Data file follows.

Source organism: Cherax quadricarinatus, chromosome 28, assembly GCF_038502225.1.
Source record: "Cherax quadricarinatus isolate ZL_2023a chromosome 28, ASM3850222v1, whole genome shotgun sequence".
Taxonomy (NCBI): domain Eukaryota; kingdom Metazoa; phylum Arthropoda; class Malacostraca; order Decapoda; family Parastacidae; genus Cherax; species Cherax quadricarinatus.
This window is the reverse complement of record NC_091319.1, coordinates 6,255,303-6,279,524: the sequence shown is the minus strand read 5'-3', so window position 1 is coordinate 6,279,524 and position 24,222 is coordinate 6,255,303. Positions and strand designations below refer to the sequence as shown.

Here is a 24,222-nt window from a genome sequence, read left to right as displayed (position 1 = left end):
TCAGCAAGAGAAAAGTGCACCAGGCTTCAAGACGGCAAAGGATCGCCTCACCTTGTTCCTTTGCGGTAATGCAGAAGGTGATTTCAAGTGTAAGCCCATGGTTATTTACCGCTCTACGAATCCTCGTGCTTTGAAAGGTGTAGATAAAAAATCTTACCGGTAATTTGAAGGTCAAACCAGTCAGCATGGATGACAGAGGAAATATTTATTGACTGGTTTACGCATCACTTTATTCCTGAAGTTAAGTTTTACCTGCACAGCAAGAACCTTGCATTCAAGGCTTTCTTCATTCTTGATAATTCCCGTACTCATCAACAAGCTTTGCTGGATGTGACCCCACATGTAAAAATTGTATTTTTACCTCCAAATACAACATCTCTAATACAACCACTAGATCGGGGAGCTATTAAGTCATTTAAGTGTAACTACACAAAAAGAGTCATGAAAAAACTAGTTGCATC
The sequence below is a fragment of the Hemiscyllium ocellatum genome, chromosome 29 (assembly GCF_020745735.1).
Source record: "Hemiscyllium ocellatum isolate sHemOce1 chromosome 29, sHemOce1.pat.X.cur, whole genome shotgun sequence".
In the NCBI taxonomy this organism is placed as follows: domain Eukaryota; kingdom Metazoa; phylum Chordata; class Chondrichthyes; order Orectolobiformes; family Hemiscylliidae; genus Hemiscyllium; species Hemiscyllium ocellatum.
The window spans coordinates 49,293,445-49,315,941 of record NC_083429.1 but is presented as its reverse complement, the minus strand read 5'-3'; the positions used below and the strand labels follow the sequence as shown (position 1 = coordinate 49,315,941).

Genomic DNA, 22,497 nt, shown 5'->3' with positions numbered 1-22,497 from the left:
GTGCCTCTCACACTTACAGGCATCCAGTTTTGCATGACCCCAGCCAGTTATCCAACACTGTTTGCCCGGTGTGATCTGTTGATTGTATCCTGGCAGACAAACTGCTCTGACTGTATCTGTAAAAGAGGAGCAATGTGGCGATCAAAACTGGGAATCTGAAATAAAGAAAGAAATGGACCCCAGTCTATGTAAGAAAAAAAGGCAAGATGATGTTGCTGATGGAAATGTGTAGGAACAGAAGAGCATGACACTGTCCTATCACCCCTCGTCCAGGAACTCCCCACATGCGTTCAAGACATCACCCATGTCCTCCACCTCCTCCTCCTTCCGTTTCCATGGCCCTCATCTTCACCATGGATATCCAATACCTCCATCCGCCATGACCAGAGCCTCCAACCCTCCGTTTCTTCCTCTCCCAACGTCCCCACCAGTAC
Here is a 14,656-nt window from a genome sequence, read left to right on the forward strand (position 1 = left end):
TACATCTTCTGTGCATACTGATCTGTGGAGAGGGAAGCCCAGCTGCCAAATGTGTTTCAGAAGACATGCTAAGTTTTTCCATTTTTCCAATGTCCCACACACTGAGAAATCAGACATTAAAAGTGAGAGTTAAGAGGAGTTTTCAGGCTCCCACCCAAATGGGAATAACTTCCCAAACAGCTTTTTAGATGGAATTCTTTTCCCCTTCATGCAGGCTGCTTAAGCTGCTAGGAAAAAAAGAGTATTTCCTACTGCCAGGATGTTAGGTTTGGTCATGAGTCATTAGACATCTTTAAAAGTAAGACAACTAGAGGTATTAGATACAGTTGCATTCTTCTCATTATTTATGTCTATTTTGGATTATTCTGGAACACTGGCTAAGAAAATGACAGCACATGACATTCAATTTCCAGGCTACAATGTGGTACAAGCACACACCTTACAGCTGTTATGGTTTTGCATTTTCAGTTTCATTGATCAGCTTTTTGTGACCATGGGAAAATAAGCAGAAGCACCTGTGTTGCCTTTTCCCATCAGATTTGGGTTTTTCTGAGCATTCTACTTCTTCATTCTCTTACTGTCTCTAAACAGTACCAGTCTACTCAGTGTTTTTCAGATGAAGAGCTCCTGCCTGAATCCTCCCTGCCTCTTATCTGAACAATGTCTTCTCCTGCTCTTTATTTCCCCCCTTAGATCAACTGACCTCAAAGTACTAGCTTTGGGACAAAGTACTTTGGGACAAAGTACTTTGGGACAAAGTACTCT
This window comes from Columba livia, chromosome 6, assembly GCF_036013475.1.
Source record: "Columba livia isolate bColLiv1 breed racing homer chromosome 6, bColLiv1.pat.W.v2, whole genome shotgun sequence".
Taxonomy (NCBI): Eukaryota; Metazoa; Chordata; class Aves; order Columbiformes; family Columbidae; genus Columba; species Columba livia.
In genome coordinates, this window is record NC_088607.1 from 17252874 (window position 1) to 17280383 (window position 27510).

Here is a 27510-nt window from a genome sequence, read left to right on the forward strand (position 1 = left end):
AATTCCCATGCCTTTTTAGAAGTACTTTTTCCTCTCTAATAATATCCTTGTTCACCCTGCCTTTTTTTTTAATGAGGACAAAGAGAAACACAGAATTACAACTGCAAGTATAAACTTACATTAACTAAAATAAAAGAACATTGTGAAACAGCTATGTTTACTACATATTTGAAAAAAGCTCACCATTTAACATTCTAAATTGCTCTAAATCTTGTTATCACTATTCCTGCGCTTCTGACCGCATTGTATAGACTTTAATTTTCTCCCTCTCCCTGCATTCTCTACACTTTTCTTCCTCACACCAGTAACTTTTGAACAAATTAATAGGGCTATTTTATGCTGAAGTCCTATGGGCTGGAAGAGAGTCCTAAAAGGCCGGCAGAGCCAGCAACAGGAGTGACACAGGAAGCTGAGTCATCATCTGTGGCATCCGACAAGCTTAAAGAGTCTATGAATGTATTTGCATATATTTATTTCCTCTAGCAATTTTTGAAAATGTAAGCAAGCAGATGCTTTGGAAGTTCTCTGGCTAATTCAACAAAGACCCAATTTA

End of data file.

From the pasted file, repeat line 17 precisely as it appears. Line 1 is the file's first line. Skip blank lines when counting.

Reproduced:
Taxonomy (NCBI): Eukaryota; Metazoa; Chordata; class Aves; order Columbiformes; family Columbidae; genus Columba; species Columba livia.